Friday, February 12, 2010

Built in Custom Mahogany Office Counter

On occasion, I am asked to build custom counters. The counter I am currently working on is for a reception area of an office. the counter is made from MDF (Medium Density Fiberboard) faced with a Mahogany veneer. The Counter will replace two existing counters and connect to two sliding windows which separate the office from the waiting room.

Below are some photos detailing the construction of this counter. I will post a photo of the counter once it has been installed.
In this first photo the counter (upside down) is being laminated to a second piece of MDF that will make the overall thickness 1.5 inches.
A photo of the counter (right side up) cut to shape.
In this photo a half round or bull nose molding is being applied to the edges of the counter to give the counter a look of solid Mahogany and also to round any sharp edges.
A photo of the counter with the molding applied and ready for staining.
A photo of the counter stained. The color will be much lighter once the finish is applied.

Cherry Dining Table with Seven Leaves (Ca. 1950)

I recently picked up a dining room table made of Cherry which expands to accommodate seven leaves. In addition, each end has a drop leaf which is supported by a gate leg. The nice thing about this table is that it can be used as a small kitchen table or a full dining table.

The finish on the top surface of the table was scratched and worn heavily so the finish had to be removed. The finish on the legs and apron was restorable so that will get cleaned and waxed. I have included below photos of the removal of the finish as well as the preparation of the top surface for the new finish. The owner of the table was looking for a good all purpose finish that can withstand daily use and be relatively maintenance free. After discussing the pros and cons of French Polish versus Varnishing we decided to put a durable Varnish on the table. For a discussion of these different finishes and the pros and cons you can follow this link to my website:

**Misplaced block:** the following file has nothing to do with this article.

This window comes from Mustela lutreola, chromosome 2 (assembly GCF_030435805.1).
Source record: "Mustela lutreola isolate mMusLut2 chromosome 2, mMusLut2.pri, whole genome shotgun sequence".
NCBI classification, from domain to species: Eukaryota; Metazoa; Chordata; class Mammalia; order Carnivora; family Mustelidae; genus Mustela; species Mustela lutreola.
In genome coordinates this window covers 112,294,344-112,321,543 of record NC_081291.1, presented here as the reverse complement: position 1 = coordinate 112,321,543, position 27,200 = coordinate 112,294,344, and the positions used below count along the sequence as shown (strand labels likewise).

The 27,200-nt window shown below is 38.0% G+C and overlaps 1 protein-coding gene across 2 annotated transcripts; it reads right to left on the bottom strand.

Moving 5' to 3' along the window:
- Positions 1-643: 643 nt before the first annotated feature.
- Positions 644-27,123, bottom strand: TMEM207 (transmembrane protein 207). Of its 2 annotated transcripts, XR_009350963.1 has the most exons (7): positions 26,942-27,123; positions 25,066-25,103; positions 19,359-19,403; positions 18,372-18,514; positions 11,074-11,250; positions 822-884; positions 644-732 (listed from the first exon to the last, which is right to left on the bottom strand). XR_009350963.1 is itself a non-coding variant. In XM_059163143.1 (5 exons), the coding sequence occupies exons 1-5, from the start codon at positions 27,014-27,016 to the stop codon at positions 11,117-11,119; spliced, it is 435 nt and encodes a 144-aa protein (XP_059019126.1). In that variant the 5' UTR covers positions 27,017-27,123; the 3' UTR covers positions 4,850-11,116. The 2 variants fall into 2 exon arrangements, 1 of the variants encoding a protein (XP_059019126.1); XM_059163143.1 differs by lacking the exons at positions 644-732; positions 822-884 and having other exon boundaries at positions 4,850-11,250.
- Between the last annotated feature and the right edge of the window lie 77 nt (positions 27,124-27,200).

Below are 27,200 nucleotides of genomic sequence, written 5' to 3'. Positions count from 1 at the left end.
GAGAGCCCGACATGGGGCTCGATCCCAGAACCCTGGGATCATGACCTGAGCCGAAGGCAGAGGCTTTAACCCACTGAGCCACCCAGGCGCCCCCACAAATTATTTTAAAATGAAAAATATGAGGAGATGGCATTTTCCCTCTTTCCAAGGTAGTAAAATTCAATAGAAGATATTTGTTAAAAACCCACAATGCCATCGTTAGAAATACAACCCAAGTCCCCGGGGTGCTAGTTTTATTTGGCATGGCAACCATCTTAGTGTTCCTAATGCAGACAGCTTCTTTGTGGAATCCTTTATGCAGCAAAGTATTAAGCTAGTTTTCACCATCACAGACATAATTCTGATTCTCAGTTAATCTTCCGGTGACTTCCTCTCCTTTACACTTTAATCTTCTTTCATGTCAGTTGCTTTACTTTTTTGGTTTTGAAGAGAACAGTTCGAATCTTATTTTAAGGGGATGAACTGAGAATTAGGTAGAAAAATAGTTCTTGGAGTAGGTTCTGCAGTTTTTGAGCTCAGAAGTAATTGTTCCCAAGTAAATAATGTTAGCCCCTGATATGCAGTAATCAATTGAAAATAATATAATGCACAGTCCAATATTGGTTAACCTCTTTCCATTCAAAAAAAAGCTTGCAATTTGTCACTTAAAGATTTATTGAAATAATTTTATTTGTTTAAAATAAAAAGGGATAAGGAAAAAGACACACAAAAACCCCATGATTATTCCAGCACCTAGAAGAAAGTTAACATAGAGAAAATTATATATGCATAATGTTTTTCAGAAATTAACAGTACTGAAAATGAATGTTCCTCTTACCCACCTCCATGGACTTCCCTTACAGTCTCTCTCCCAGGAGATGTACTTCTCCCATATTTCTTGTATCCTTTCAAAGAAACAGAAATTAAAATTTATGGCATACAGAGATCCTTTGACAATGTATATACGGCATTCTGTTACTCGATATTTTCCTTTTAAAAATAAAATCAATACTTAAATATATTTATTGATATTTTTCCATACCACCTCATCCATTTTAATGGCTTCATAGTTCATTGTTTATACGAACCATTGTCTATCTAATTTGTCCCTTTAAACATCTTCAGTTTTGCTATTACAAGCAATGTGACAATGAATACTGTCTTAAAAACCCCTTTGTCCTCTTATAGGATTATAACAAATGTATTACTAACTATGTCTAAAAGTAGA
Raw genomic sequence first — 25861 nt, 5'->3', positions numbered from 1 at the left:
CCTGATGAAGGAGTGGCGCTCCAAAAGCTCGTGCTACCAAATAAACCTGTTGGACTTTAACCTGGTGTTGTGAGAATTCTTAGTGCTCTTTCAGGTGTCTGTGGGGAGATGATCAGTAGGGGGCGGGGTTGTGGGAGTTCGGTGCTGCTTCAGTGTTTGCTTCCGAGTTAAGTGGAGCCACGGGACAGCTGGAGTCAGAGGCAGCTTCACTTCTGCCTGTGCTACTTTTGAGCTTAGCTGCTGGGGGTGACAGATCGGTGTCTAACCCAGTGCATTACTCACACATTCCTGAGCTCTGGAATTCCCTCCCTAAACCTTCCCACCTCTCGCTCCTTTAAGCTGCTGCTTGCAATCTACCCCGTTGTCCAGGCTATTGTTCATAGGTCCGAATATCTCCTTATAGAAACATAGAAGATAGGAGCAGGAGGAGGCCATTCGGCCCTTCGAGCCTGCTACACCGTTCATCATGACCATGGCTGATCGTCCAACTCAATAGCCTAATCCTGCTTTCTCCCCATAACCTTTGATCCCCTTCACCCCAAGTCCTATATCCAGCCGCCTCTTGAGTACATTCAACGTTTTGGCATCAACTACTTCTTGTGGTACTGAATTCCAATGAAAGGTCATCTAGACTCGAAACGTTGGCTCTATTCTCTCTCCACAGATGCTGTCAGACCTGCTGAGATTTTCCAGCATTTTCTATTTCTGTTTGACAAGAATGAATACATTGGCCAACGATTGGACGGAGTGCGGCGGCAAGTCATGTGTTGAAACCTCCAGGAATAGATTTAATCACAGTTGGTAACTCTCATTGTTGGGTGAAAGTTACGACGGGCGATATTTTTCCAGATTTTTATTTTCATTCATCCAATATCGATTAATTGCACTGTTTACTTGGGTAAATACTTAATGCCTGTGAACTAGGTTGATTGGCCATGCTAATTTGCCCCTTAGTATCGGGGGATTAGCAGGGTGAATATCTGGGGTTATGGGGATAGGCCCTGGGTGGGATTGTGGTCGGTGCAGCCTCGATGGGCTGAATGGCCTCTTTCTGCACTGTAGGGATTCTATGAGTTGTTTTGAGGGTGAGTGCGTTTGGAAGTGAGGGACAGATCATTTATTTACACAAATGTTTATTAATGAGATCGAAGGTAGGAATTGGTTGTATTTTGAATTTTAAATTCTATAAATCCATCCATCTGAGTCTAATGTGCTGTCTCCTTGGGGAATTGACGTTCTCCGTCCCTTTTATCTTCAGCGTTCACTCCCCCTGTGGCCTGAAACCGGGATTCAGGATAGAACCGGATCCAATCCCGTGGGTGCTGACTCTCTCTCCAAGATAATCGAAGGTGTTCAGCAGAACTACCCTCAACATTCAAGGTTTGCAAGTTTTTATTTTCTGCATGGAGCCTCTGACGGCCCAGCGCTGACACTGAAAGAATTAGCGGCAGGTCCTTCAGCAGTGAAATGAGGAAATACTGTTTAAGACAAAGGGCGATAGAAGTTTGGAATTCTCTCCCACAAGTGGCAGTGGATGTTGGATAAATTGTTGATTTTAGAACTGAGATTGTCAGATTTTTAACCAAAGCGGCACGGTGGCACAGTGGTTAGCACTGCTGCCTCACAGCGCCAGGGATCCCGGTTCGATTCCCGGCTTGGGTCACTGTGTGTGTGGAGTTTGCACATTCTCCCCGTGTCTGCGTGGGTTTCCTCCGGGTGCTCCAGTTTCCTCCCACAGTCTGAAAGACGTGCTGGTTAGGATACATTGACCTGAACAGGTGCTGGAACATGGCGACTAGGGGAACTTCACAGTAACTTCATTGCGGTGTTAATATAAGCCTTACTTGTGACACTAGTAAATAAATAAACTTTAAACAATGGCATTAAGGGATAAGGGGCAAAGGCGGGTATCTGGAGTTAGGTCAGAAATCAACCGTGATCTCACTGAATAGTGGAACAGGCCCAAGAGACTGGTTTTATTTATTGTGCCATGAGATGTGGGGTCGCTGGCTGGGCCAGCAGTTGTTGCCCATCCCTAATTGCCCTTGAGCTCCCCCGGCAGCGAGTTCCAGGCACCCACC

The first two photos show the damage to the finish.

Here is a photo of the original finish on the table. The drop leaves have been removed to be finished separately.This photo shows the removal of the finish from the table.When the finish was completely removed the table needed to be sanded to remove surface scratches. the surface on the right has been sanded. You will notice that the color is lighter. That is due to the fact that the top was stained and the sanding removed the old stain. Once the top is completely sanded, It is stained to match the original color.
The drop leaves with the finish removed and fully sanded.The leaves during the staining process.The top (and leaves) after they have been fully sanded.
The top and leaves during the staining process.

I will post photos of the table once it has been finished on in a future post!

New facebook Page

I wanted to let all of my readers know tha I have created a Facebook page devoted to my buisness. On the page I post recent posts on my blog and answer questions and comments readers might have about their furniture. to sbscribe to my page simply follow the link below and click on the "Become a Fan" Icon.